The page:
After college, Looney took a job with the U.S. Department of Defense, first for a two-year internship, then as an operations research analyst.
But the impact her college experience, particularly at Brookdale, had on her had created a spark she couldn’t extinguish.
“It had so transformationally changed my life, I knew I wanted to do something to give back,” she said.
So while working at the Department of Defense she spent two nights a week and Saturdays earning a law degree from Widener University. And when her time with the military was up, she made a beeline for the world of education.
She took a job in 1998 as an accounting professor at Mohave Community College in Arizona and in 2001 moved back east to teach business administration at Delaware Technical Community College.
She would eventually move into the administration at Delaware Technical, serving as assistant to the campus director and director of corporate and community programs. Later she would serve as assistant vice president of academic affairs, arts and sciences at Colorado Mountain College before coming to RACC in 2014 as dean of instruction.
Through each stop, Looney stayed focused on students, many of whom had jagged paths to college filled with struggles and doubt much like she had. She made it her mission to give her students the support that was so vital to her own success.
“I’ve tried to take my experience and try to build a better process for our students,” she said. “I will do everything I can to help build a community that gives them an opportunity to succeed.”
The 50-year-old Looney has only officially been RACC’s president for about three weeks.
She’s still using her old office – delivery of the furniture for her new digs has been delayed. On the door a fellow administrator has covered up her old titles with big letters cut out of red construction paper that read “PRESIDENT.”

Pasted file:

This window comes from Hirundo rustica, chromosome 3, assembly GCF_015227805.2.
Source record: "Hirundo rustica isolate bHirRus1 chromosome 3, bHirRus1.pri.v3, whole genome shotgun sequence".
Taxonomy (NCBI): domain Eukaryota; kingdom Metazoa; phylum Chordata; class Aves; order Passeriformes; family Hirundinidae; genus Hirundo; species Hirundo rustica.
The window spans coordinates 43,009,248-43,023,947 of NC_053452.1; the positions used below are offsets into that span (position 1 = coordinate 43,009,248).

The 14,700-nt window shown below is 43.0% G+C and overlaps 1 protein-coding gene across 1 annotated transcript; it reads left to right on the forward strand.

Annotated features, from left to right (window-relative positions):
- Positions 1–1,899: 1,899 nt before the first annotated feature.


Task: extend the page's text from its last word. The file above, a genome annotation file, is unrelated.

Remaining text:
Looney laughs at it as she unlocks the door and takes a seat at a small round table.
In many ways, it still seems that she’s trying to wrap her head around everything. That she likely has to pinch herself sometimes to make sure it’s all real.
When asked what her 16-year-old, racing-obsessed self would think about where she is now, she smiles.
“She wouldn’t believe it,” she said.
Looney said she was blown away by the news that she would be taking over for Dr. Anna D. Weitz, who retired as RACC president June 30.
“I know I have big shoes to fill,” she said. “It is a privilege and an honor to be in this new role.”
After she was named the new president in February, Looney began a listening tour, meeting with students and staff to get a pulse of campus culture and a better sense of the wants and needs of the college community.
She said as president she will focus on the four-part mission of community colleges: providing access, opportunity, excellence and hope. To do that, she said, she’ll look at three key areas.
The first is student success. She said she’ll work to improve both graduation rates and enrollment.
Looney said she also wants RACC to continue its efforts in workforce development.
“I want to make sure RACC is the leader in creating a well-trained, well-educated workforce for Berks County,” she said.
The final prong of Looney’s plan is to publicize the amazing work of her great faculty and staff.
It’s a lot of work, making sure things run smoothly for the 4,000 credit-seeking students and countless others who use RACC, but it’s a role Looney said she cherishes.
“I feel so fortunate I get to do something I love every day and have a small impact in making someone’s life better,” she said.